While growing up, one of my favorite special meals was the traditional seafood platter. You know what I am talking about... It is usually made up of fried catfish, fried oysters, fried shrimp, fried stuffed shrimp, fried crawfish, fried crab claws, and fried stuffed crab. Oh, and did I mention French fries? While absolutely delicious, I am positive that over the years it has been a major contributor to the expansion of my waste-line. And my wife will no longer allow me to order it, even on my birthday. Well, I don't know about you, but I think that a seafood platter is one of the joys of living. So, in order to keep this passion of mine from slipping away, I set out to create a more healthy alternative. And I have to tell you, that I think I have it. This is not necessarily a Cajun recipe, you see I married a Latina woman. So it has some influences of Mexico as well as Louisiana, but mostly it is a coastal Texas flavor. Specifically, it is through and through Matagorda. I sincerely hope you enjoy it as much as I have.

Bon Appetit! Or, more appropriately, Buen Provecho!

Scott Gaspard


Perfect Margarita:

  • 1 fresh squeezed lime
  • 1 ounce orange liquor (Paula's Texas Orange)
  • 2 ounces 100% agave tequila (Sauza Blanco)
  • 4 ounces sweet-and-sour (Tavern)
  • Course ground salt
  • chilled glass
Pour some course ground salt into a shallow dish. Rub rim of chilled glass with lime, then roll it in the salt. Start with the lime, then add tequila, orange, and sweet-and-sour. Add cracked ice until the glass is full. Add a straw, and gently stir. Take a long sip. Smile.

This is absolutely the first and most important thing you should do, before even starting on the rest of the recipe. It helps to have some good Latin music. You have to get in the mood to make the recipe work.


Marinade:

  • 2 Tbs. fresh lime
  • 1 cup fresh Orange Juice
  • 2 cloves garlic, minced
  • 2 Tbs. fresh cilantro, chopped
  • 1 tsp chili powder
  • 1 tsp Camino powder (cumin)
  • 1 tsp fresh coarse ground black pepper
  • 1 oz 100% agave tequila (Sauza Blanco)
  • 2 fresh redfish fillets
Combine marinade ingredients in a large glass bowl. Smells good doesn't it? Place the redfish fillets into the bowl, and carefully coat with the marinade mixture. Cover and refrigerate for 30-60 minutes.


Ranch Sauce:

  • 1 cup buttermilk ranch dressing
  • 1 Tbs. fresh cilantro, chopped
  • 1 Tbs. pickled jalapeño, chopped
  • 1 tsp Camino powder (cumin)
Combine ranch sauce ingredients in a small glass bowl, cover and refrigerate for 30-60 minutes. This is not required, but it does kick up the recipe a notch. It adds just enough heat and tanginess to enhance but not overpower the flavor of the fish.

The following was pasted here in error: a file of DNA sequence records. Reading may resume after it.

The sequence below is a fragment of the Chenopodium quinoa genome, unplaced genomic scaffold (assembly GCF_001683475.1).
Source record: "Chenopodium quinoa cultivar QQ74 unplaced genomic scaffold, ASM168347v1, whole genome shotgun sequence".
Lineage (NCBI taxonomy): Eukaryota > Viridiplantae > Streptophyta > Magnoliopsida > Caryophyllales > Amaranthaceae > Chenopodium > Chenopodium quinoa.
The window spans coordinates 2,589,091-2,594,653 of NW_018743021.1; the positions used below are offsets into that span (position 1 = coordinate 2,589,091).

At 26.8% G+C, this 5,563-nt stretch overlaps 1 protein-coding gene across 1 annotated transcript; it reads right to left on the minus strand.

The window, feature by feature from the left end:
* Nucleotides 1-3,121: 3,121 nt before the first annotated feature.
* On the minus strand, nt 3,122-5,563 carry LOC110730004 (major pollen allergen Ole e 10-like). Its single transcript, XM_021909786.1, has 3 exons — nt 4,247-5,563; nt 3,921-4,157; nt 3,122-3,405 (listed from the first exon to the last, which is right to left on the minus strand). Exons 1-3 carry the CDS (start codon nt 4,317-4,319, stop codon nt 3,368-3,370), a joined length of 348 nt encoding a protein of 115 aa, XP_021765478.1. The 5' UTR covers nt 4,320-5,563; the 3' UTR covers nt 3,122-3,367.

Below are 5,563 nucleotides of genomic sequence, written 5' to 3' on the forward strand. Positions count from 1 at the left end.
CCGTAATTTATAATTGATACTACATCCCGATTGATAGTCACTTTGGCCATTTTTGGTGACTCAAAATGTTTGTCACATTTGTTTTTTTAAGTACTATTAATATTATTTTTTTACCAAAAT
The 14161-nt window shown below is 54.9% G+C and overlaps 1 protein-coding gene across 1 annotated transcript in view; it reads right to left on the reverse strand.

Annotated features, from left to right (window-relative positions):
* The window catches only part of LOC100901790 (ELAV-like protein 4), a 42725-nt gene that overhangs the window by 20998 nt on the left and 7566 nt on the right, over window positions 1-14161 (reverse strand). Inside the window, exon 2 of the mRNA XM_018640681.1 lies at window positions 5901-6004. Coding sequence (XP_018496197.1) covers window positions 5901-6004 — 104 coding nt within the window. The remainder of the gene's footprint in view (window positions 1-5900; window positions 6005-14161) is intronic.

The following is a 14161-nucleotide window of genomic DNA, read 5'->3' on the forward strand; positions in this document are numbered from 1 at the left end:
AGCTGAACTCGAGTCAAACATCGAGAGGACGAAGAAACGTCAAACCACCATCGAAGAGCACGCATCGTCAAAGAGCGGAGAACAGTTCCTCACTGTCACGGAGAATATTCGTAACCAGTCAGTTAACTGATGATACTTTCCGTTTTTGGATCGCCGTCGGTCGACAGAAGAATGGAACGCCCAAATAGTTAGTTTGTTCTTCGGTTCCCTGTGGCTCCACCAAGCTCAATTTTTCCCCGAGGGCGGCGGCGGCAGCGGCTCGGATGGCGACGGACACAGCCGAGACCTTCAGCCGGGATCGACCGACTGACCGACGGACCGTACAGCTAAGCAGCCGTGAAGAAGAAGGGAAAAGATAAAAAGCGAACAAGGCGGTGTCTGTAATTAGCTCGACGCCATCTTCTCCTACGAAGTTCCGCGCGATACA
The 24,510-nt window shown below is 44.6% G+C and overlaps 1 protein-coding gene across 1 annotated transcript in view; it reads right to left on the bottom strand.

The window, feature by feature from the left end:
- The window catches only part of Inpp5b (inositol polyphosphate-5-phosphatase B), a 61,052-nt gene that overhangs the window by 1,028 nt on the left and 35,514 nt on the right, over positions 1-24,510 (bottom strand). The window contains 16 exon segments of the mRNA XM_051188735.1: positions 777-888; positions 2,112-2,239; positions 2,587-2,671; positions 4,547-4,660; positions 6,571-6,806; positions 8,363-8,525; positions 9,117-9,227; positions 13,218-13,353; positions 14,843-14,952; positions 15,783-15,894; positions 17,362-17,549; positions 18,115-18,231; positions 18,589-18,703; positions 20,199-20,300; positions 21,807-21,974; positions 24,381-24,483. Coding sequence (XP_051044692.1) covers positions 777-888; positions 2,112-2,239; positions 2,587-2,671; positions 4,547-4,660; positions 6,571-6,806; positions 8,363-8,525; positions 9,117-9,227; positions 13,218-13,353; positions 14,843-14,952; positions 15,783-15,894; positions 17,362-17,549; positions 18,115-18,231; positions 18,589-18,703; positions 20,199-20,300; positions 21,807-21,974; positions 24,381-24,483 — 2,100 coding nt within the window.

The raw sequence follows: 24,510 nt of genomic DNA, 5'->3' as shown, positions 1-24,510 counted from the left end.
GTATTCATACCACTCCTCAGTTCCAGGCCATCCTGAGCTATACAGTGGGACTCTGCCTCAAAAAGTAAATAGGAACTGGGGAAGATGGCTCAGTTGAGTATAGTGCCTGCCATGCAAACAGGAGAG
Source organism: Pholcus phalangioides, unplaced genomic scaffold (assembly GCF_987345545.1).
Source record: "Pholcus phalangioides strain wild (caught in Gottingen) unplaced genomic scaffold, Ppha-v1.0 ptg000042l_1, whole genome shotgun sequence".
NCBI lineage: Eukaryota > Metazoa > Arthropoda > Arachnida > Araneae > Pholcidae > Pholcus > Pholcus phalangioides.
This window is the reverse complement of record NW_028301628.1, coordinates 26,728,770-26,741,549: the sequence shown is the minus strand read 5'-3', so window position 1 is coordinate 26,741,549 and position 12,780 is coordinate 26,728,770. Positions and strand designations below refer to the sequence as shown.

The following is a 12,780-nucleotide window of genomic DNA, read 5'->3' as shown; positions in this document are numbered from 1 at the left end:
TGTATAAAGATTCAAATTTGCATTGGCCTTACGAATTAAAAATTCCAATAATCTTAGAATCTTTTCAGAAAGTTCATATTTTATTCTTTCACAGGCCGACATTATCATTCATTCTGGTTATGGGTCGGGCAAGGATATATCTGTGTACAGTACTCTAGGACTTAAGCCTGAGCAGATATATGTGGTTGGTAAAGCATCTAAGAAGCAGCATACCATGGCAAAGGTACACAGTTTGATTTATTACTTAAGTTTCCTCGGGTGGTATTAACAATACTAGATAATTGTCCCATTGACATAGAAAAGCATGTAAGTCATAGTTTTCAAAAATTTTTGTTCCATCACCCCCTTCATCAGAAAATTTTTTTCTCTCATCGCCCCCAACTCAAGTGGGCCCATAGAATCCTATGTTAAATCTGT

Pico de Gallo:

  • 1 medium yellow onion, chopped
  • Juice 1 lime
  • 2 fresh jalapeños, chopped
  • 1 cup fresh cilantro, chopped
  • 1 tsp Camino powder
  • 2 fresh Roma tomatoes, flesh only, chopped
  • Sea-salt to taste
Combine Pico de Gallo ingredients into a small glass bowl, cover and refrigerate for 30-60 minutes. I love the fresh taste of Pico de Gallo. If you prefer guacamole, take a large avocado, smash half of it, chop the other half, mix in half of the above Pico de Gallo.

Pico de Gallo










Mexican (Spanish) rice:


Mexican (Spanish) RiceMexican (Spanish) Rice




























Borracho Beans:

Borracho Beans










Misc:

  • 1 large fresh avocado
  • corn tortillas

Crab:

  • 3 or 4 large live blue crabs, rinsed well.
  • 2 quarts water
  • 1 Tbs liquid crab boil
  • 1 Tbs white vinegar
  • 2 tsp bay seasoning
  • 1 lemon
  • 1 lime
Using a large steamer pot, bring water to a rolling boil. Add lemon, cut in half. Add crab boil, bay seasoning, and white vinegar. Add live crabs. Bring water back to boil, then turn off the heat. Let crabs soak in hot water for 30 minutes.

Clean the crabs, extracting the lump crab meat from all but the largest crab. Crack the largest crab in half, keeping two clusters with legs attached.

Lightly sprinkle the lump crab meat with bay seasoning. Saute the lump crab meat and clusters in butter and lime wedges for about 5 minutes.


Redfish:

Heat 2 Tbs. olive oil in a large non-stick pan over a medium flame until oil is hot. Cook redfish fillets about 6 minutes per side, carefully turning once with a large spatula. If your kitchen doesn't smell wonderful at this point, something went terribly wrong.


Margarita Redfish










To Serve:


Serve hot with Mexican Rice, Borracho Beans, and warm corn tortillas. Drizzle some of the ranch sauce over the fish. Halve and slice an avocado. Lay onto a lettuce leaf. Top avocado with lump crab meat. Add a large spoonful of fresh Pico de Gallo to the center of the plate. Add a couple wedges of lime. Place crab cluster on the plate with the legs facing out.

Its a good idea to have some extra napkins handy. Another round of margaritas would do well at this point.


Matagorda Seafood Platter










Eat well, and enjoy!
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How to Vacuum Seal Redfish Fillets



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Saturday, June 27, 2009

The Gumbo Gu-roux

Gimmie 'dem onions, celery and bell-
peppers, too,
Throw-in a little love and spice and
some of my roux,

Gimmie some chicken and sausage
when times are good,
And I'll brew you the best gumbo in
a way that I should.

Or, throw-in a coon or 'possum
when times are bad,
And I will still make you the best
gumbo you ever had.

If you like a lil' mo' spice and you
want it a lil' mo' thick,
Aheee!, mon amie, I know exactly